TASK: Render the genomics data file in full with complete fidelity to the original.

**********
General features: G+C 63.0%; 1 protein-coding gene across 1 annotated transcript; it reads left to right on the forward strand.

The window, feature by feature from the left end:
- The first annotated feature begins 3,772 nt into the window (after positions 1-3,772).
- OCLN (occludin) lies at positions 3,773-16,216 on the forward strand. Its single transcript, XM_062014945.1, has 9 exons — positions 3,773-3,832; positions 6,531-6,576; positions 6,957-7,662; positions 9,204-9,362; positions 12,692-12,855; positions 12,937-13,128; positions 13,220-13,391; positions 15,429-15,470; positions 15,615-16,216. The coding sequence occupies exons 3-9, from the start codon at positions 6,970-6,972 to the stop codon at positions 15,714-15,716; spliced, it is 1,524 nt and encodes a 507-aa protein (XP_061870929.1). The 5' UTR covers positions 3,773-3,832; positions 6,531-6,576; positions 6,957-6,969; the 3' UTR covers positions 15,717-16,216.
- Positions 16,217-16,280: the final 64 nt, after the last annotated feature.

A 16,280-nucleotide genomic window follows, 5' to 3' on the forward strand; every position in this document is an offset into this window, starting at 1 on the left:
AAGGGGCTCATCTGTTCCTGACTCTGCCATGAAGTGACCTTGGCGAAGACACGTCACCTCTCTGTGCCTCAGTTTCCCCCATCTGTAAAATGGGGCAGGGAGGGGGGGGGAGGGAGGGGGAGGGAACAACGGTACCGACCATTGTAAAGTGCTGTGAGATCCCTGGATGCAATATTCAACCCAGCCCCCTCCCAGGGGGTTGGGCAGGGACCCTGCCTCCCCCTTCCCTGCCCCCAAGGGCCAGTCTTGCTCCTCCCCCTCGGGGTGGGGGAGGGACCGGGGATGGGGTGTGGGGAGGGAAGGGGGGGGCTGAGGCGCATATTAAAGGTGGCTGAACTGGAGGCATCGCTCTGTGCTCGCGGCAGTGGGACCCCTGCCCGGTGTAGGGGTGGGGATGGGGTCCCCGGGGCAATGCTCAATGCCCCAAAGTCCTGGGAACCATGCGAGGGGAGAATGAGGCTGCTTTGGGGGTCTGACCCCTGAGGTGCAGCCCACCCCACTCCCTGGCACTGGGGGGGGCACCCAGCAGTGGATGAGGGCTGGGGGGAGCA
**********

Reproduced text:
General features: G+C 63.0%; 1 protein-coding gene across 1 annotated transcript; it reads left to right on the forward strand.

The window, feature by feature from the left end:
- The first annotated feature begins 3,772 nt into the window (after positions 1-3,772).
- OCLN (occludin) lies at positions 3,773-16,216 on the forward strand. Its single transcript, XM_062014945.1, has 9 exons — positions 3,773-3,832; positions 6,531-6,576; positions 6,957-7,662; positions 9,204-9,362; positions 12,692-12,855; positions 12,937-13,128; positions 13,220-13,391; positions 15,429-15,470; positions 15,615-16,216. The coding sequence occupies exons 3-9, from the start codon at positions 6,970-6,972 to the stop codon at positions 15,714-15,716; spliced, it is 1,524 nt and encodes a 507-aa protein (XP_061870929.1). The 5' UTR covers positions 3,773-3,832; positions 6,531-6,576; positions 6,957-6,969; the 3' UTR covers positions 15,717-16,216.
- Positions 16,217-16,280: the final 64 nt, after the last annotated feature.

A 16,280-nucleotide genomic window follows, 5' to 3' on the forward strand; every position in this document is an offset into this window, starting at 1 on the left:
AAGGGGCTCATCTGTTCCTGACTCTGCCATGAAGTGACCTTGGCGAAGACACGTCACCTCTCTGTGCCTCAGTTTCCCCCATCTGTAAAATGGGGCAGGGAGGGGGGGGGAGGGAGGGGGAGGGAACAACGGTACCGACCATTGTAAAGTGCTGTGAGATCCCTGGATGCAATATTCAACCCAGCCCCCTCCCAGGGGGTTGGGCAGGGACCCTGCCTCCCCCTTCCCTGCCCCCAAGGGCCAGTCTTGCTCCTCCCCCTCGGGGTGGGGGAGGGACCGGGGATGGGGTGTGGGGAGGGAAGGGGGGGGCTGAGGCGCATATTAAAGGTGGCTGAACTGGAGGCATCGCTCTGTGCTCGCGGCAGTGGGACCCCTGCCCGGTGTAGGGGTGGGGATGGGGTCCCCGGGGCAATGCTCAATGCCCCAAAGTCCTGGGAACCATGCGAGGGGAGAATGAGGCTGCTTTGGGGGTCTGACCCCTGAGGTGCAGCCCACCCCACTCCCTGGCACTGGGGGGGGCACCCAGCAGTGGATGAGGGCTGGGGGGAGCA